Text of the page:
The inaugural “We Robot” conference will tackle these issues. It will gather experts on the front lines of robot theory, design and development, as well as those who design or influence the legal and social structures in which robots operate. Guests will include Kate Darling, IP Research Specialist at MIT Media Lab and currently co-teaching “Robot Rights” at Harvard Law School; Dr. Ian Kerr, Canada Research Chair in Ethics, Law and Technology at the University of Ottawa Faculty of Law; and retired Brigadier General Richard M. O’Meara, who is a professor of International Law in the Division of Global and Homeland Security Affairs at Rutgers University.

“We want to start a conversation, both to help robot designers and policy-makers,” Froomkin says. “There are things that both robot designers and policymakers need to be thinking about, and the chance of getting it right is much greater if we get them to think about it together.”

Robots are entering the national agenda. President Barack Obama recently launched the National Robotics Initiative, a program designed to advance “next-generation robotics.” The focus is on robots that can work closely with humans — helping factory workers, healthcare providers, soldiers, surgeons and others.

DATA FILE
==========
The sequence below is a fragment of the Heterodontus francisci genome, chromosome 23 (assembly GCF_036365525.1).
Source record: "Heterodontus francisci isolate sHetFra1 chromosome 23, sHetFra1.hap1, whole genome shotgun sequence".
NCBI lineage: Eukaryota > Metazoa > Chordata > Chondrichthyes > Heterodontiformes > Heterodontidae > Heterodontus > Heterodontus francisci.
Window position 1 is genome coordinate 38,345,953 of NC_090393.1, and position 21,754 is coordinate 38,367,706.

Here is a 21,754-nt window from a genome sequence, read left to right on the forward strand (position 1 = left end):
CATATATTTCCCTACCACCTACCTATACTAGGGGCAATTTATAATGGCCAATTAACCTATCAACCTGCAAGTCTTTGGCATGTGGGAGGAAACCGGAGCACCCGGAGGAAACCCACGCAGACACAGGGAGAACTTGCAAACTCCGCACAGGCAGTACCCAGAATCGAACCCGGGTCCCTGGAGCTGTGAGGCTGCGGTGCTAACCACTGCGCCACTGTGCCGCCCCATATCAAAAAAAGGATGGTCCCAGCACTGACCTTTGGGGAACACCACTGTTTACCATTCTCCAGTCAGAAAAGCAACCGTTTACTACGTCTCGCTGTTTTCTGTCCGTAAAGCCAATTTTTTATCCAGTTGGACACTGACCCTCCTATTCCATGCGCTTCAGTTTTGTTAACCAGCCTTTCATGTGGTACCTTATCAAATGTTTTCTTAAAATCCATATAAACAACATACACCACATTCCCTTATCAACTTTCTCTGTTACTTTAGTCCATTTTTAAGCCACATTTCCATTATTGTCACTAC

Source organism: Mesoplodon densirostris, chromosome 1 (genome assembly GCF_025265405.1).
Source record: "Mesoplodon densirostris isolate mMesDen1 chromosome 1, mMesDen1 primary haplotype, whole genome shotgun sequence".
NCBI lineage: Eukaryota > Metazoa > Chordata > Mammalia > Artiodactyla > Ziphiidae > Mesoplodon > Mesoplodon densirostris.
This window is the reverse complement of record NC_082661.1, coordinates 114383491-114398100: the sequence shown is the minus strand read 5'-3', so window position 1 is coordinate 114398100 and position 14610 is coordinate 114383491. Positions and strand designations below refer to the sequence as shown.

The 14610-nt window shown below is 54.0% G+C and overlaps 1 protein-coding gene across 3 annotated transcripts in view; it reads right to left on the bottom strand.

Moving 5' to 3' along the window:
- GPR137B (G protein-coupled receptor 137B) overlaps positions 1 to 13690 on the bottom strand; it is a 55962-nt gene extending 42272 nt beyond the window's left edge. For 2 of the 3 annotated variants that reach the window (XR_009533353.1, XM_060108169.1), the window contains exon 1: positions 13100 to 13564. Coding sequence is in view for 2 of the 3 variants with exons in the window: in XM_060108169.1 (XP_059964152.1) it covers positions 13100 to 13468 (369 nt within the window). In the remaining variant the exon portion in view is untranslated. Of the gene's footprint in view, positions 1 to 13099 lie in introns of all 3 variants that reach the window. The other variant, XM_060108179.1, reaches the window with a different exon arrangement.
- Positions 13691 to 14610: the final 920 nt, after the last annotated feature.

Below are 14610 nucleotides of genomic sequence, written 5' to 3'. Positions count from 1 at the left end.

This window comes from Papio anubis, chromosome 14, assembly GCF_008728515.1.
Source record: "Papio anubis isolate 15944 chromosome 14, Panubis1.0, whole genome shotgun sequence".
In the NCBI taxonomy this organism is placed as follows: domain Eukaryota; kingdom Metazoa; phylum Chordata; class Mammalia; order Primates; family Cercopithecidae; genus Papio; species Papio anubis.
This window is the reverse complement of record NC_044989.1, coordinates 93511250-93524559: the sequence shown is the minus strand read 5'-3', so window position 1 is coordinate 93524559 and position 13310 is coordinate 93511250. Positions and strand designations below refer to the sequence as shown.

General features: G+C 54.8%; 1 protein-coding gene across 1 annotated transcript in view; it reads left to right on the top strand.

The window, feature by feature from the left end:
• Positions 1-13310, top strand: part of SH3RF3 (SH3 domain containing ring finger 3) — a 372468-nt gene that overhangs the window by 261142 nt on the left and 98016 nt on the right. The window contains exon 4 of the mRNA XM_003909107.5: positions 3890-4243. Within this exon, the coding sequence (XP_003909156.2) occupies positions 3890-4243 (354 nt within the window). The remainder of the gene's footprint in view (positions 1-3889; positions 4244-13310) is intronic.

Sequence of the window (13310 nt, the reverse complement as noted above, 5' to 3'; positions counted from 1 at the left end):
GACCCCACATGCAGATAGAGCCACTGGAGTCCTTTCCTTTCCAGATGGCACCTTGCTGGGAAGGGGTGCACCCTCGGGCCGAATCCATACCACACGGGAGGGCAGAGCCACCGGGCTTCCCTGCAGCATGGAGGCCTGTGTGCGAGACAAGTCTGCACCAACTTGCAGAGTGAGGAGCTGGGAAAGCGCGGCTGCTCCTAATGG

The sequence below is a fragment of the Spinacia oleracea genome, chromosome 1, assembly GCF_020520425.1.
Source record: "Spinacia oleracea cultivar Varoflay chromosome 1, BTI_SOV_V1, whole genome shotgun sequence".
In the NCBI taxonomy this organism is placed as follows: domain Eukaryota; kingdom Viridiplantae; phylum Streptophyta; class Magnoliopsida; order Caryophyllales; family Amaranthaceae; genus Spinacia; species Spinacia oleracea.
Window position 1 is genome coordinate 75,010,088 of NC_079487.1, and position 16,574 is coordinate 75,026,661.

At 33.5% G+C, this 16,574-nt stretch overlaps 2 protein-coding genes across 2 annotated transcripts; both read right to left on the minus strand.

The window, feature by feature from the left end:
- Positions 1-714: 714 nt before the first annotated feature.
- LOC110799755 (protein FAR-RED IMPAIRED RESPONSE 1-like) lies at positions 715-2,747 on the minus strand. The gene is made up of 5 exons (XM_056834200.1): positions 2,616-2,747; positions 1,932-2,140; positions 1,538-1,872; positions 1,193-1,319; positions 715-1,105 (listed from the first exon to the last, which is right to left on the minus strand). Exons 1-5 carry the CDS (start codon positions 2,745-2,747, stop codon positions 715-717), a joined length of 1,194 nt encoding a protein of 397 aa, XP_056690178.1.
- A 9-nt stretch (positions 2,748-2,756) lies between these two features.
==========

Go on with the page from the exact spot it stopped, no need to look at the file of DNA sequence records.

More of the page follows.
That is why the time is right for a national conference to consider the social and policy issues that robots will create. “It’s still early enough to make changes,” says Froomkin, the Laurie Silvers and Mitchell Rubenstein Distinguished Professor of Law. “Some problems will be avoided by early design changes. Other problems may require a tweak in the law to encourage the deployment of helpful new technologies. But in some cases, we’re going to find that there’s just a real conflict between what robots might do and policies we value. Even in those cases, it’s better to start the conversation early.”

The conference is free and open to the public, but advance reservations are required because of limited space. For more information, go to

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The University of Miami’s mission is to educate and nurture students, to create knowledge, and to provide service to our community and beyond. Committed to excellence and proud of the diversity of our University family, we strive to develop future leaders of our nation and the world. The University of Miami School of Law‘s mission is to foster the intellectual discipline, creativity, and critical skills that will prepare its graduates for the highest standards of professional competence in the practice of law in a global environment subject to continual — and not always predictable — transformation; to cultivate a broad range of legal and interdisciplinary scholarship that, working at the cutting edge of its field, enhances the development of law and legal doctrine, and deepens society’s understanding of law and its role in society; and to fulfill the legal profession’s historic duty to promote the interests of justice.



View the conference live now!

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—We Robot Attendee